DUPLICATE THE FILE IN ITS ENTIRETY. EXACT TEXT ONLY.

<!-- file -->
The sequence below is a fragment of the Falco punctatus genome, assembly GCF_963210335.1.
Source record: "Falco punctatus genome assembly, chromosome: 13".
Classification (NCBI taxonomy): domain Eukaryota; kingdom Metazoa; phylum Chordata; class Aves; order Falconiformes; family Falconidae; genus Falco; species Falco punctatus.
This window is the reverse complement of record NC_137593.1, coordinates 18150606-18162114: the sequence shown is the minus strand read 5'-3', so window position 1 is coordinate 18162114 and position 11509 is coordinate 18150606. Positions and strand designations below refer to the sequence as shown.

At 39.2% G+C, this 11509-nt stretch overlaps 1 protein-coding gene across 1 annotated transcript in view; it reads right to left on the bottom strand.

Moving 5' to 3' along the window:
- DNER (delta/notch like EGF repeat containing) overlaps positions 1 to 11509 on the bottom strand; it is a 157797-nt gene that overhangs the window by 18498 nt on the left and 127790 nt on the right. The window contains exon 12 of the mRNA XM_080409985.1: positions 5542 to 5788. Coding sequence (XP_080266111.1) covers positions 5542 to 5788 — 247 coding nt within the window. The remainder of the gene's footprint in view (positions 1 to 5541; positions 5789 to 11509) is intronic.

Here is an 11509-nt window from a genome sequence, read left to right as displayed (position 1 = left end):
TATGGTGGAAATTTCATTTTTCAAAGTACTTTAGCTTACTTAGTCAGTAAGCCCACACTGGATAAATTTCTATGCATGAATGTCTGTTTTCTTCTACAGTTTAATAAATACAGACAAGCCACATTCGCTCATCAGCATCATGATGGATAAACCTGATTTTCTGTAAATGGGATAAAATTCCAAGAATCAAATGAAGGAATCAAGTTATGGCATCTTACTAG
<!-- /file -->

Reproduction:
The sequence below is a fragment of the Falco punctatus genome, assembly GCF_963210335.1.
Source record: "Falco punctatus genome assembly, chromosome: 13".
Classification (NCBI taxonomy): domain Eukaryota; kingdom Metazoa; phylum Chordata; class Aves; order Falconiformes; family Falconidae; genus Falco; species Falco punctatus.
This window is the reverse complement of record NC_137593.1, coordinates 18150606-18162114: the sequence shown is the minus strand read 5'-3', so window position 1 is coordinate 18162114 and position 11509 is coordinate 18150606. Positions and strand designations below refer to the sequence as shown.

At 39.2% G+C, this 11509-nt stretch overlaps 1 protein-coding gene across 1 annotated transcript in view; it reads right to left on the bottom strand.

Moving 5' to 3' along the window:
- DNER (delta/notch like EGF repeat containing) overlaps positions 1 to 11509 on the bottom strand; it is a 157797-nt gene that overhangs the window by 18498 nt on the left and 127790 nt on the right. The window contains exon 12 of the mRNA XM_080409985.1: positions 5542 to 5788. Coding sequence (XP_080266111.1) covers positions 5542 to 5788 — 247 coding nt within the window. The remainder of the gene's footprint in view (positions 1 to 5541; positions 5789 to 11509) is intronic.

Here is an 11509-nt window from a genome sequence, read left to right as displayed (position 1 = left end):
TATGGTGGAAATTTCATTTTTCAAAGTACTTTAGCTTACTTAGTCAGTAAGCCCACACTGGATAAATTTCTATGCATGAATGTCTGTTTTCTTCTACAGTTTAATAAATACAGACAAGCCACATTCGCTCATCAGCATCATGATGGATAAACCTGATTTTCTGTAAATGGGATAAAATTCCAAGAATCAAATGAAGGAATCAAGTTATGGCATCTTACTAG